We are dedicated to informing, inspiring, and empowering voters
to advocate on behalf of Indiana's children
and their right to a high-quality public education.

Schedules & Events

November 11, 2013 --Business Meeting
Time: 1:45-3:00 pm – Monday
Location: ISTA Uniserv Office, 415 Landmark, Bloomington 

November 18, 2013 --Business Meeting
Time: 9:30-11:00 am – Monday
Location: Showers Inn, E 9th and N Washington, Bloomington

November 25, 2013 --No Business Meeting 

November 28, 2013 – Thanksgiving

December 2, 2013 -- Business Meeting
Time: 1:45-3:00 pm – Monday
Location: ISTA Uniserv Office, 415 Landmark, Bloomington

December 9, 2013 -- No Business Meeting

December 10, 2013 -- Evening Topical Presentation [TBA]
Time: 7:00-8:30 pm -- Tuesday
Location: Bloominngton City Council Chambers, 401 N Morton St.

December 16, 2013 --Business Meeting
Time: 1:45-3:00 pm – Monday
Location: ISTA Uniserv Office, 415 Landmark, Bloomington 

December 23, 2013 -- No Business Meeting

December 25, 2013 -- Christmas


This is a great time for you to renew your membership for the new membership year, 
July 1, 2013-June 30, 2014. Renewals are absolutely necessary to maintain our strong lobbying presence with the legislature and provide local resources and activities.

  • Select the Membership link,
    print and send the form to
  • ICPEMC. P.O. Box 5056, Bloomington, IN  47407-5056
  • A unified local-state membership is $35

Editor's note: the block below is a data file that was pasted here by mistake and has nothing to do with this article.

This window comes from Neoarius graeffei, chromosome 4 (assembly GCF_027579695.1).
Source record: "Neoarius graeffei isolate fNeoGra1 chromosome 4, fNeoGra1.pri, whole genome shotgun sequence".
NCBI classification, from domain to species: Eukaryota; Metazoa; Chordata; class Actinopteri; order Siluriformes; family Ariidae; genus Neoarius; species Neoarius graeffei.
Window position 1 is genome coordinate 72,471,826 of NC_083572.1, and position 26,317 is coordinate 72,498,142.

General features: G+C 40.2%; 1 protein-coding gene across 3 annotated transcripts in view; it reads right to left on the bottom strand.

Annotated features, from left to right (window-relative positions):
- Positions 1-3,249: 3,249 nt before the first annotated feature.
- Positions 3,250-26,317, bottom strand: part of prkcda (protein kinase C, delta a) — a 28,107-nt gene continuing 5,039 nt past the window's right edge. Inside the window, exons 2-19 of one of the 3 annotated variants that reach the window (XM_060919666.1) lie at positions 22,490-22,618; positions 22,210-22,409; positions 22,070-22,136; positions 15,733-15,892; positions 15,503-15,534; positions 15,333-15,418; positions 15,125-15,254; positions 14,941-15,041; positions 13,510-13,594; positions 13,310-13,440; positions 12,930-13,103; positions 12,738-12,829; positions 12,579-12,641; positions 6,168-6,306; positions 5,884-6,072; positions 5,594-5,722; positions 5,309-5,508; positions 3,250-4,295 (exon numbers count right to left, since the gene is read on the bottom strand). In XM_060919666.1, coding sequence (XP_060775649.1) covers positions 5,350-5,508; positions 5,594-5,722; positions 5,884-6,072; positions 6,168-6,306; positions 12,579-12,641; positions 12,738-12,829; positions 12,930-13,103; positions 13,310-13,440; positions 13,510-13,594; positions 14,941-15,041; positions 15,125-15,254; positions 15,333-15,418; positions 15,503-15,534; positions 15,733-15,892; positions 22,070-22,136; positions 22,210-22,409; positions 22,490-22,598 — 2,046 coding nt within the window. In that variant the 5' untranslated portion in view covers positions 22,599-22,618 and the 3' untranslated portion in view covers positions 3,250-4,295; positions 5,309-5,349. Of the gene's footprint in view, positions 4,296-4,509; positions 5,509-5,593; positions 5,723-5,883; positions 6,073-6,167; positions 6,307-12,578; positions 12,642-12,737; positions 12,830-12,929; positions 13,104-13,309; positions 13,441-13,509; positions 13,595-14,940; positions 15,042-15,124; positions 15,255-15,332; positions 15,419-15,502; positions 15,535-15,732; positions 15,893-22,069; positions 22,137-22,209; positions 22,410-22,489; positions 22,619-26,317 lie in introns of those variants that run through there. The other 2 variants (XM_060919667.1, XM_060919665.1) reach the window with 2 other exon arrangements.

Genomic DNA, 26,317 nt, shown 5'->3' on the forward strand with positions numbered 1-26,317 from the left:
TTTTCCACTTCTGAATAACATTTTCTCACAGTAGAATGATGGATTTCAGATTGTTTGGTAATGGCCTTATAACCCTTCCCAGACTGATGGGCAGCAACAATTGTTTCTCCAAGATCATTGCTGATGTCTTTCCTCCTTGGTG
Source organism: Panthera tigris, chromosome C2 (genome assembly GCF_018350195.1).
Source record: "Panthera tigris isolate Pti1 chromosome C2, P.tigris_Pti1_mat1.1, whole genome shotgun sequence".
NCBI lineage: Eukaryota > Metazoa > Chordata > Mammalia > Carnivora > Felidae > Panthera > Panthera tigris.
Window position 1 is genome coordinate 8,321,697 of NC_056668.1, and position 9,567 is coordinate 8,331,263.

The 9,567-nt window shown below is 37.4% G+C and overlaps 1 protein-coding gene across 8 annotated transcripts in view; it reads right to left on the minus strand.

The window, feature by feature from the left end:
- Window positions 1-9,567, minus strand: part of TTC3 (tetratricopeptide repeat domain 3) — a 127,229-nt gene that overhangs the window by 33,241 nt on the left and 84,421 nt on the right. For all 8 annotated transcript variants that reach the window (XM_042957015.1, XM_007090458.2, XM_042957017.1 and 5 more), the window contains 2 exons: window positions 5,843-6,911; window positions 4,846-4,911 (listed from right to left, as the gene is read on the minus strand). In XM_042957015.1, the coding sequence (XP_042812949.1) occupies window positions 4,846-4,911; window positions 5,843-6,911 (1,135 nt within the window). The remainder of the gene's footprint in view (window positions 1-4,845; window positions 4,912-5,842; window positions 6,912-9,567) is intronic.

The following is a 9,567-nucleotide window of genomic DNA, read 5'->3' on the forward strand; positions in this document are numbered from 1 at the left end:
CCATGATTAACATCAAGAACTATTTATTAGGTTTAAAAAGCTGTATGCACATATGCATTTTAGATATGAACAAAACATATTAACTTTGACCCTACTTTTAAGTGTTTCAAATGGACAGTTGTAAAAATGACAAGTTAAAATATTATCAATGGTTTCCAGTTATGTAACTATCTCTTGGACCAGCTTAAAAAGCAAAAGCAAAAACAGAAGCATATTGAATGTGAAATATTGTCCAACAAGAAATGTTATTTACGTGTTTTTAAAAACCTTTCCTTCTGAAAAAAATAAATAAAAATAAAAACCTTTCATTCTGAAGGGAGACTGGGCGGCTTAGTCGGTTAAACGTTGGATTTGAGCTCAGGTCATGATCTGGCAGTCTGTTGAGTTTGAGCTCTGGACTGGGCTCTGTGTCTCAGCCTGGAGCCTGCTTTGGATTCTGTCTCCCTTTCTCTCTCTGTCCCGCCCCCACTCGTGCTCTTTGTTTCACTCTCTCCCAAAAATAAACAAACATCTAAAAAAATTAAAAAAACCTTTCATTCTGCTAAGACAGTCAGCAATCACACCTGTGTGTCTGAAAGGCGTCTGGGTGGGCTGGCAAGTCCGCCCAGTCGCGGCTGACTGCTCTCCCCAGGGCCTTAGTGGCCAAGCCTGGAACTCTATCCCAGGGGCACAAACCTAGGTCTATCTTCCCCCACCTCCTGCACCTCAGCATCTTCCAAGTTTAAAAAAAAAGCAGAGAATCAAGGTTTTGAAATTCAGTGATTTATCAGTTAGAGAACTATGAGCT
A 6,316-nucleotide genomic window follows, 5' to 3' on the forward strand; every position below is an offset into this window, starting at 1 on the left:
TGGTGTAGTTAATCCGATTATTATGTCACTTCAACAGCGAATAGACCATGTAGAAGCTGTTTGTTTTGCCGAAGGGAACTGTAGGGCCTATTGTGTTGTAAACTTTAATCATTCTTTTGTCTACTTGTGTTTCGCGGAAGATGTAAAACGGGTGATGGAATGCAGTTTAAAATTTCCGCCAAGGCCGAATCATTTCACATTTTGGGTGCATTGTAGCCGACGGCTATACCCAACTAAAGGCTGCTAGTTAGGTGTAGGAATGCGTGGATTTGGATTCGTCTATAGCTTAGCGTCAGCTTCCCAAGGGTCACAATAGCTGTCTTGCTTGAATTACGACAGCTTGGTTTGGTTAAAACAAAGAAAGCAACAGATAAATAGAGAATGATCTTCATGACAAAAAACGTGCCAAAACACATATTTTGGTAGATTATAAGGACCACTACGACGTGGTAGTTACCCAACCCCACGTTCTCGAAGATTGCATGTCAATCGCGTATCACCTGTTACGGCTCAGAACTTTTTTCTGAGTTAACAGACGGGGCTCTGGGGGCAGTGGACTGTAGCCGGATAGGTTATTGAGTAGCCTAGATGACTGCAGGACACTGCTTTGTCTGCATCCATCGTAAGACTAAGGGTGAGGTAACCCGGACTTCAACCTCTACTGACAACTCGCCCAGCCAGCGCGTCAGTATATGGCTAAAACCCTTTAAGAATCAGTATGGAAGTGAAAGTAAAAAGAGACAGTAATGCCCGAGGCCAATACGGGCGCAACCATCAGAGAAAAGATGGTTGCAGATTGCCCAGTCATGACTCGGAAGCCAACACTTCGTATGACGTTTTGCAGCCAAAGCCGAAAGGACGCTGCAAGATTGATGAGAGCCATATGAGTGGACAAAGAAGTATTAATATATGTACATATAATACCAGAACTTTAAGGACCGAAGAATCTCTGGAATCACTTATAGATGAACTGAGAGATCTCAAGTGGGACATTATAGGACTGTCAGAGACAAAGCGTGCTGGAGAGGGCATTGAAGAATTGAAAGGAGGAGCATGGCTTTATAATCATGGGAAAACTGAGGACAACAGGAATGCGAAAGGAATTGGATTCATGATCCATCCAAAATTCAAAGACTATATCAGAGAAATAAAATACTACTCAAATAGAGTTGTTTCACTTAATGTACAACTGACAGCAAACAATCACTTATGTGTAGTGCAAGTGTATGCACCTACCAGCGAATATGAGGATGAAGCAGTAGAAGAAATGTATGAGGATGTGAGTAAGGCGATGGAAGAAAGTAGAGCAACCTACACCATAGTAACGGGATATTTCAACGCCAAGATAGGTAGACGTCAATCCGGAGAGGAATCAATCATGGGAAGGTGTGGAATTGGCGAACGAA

• The membership year begins July 1.

Sign up for the following:

[E-mail Wendy Marencik at wmarencik@gmail.com]



Description:  This group is actively involved in communicating to the public through newspaper and electronic media about issue related to public education at the local, state and federal level.  

Organizers:  Wendy Marencik, Melissa Keller and Cathy Fuentes-Rohwer

3. Subscribe and Like Us:

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Issue: Maintaining professional librarians

ICPE was represented at the MCCSC school board meeting by Cathy Fuentes-Rohwer.

Support: Several ICPE members spoke in support of ICPE 's position - Thanks to them for their support. The room was full and residents were standing in the hall.

Comment: Cathy presented a very balanced argument on behalf of having professional librarians involved with students versus persons with good intentions but no training.

Cathy also pointed out the necessity for the board and community to fight for public schools rather than letting the legislature send tax dollars to private schools and failed charter schools.

Summary: ICPE leadership and members were at the forefront of this discussion.  The MCCSC administration has yet to provide a recommendation to the board. Hopefully good judgement will prevail and those who supported the referendum will see the board and administration  support what they fought for.

Reporter: R Fierst

Read the Joan and Phil Harris blog commentary
on the Community Conversation on Testing:
Thoughts on Standardized Testing thoughtsonstandardizedtesting.blogspot.com/

ICPE Candidate Forums

Online at CATS 

The MCCSC school board candidate forum from October 15 is at http://catstv.net/m.php?q=511.

The MCCSC school board candidate forum from September 11 is at http://catstv.net/m.php?q=416.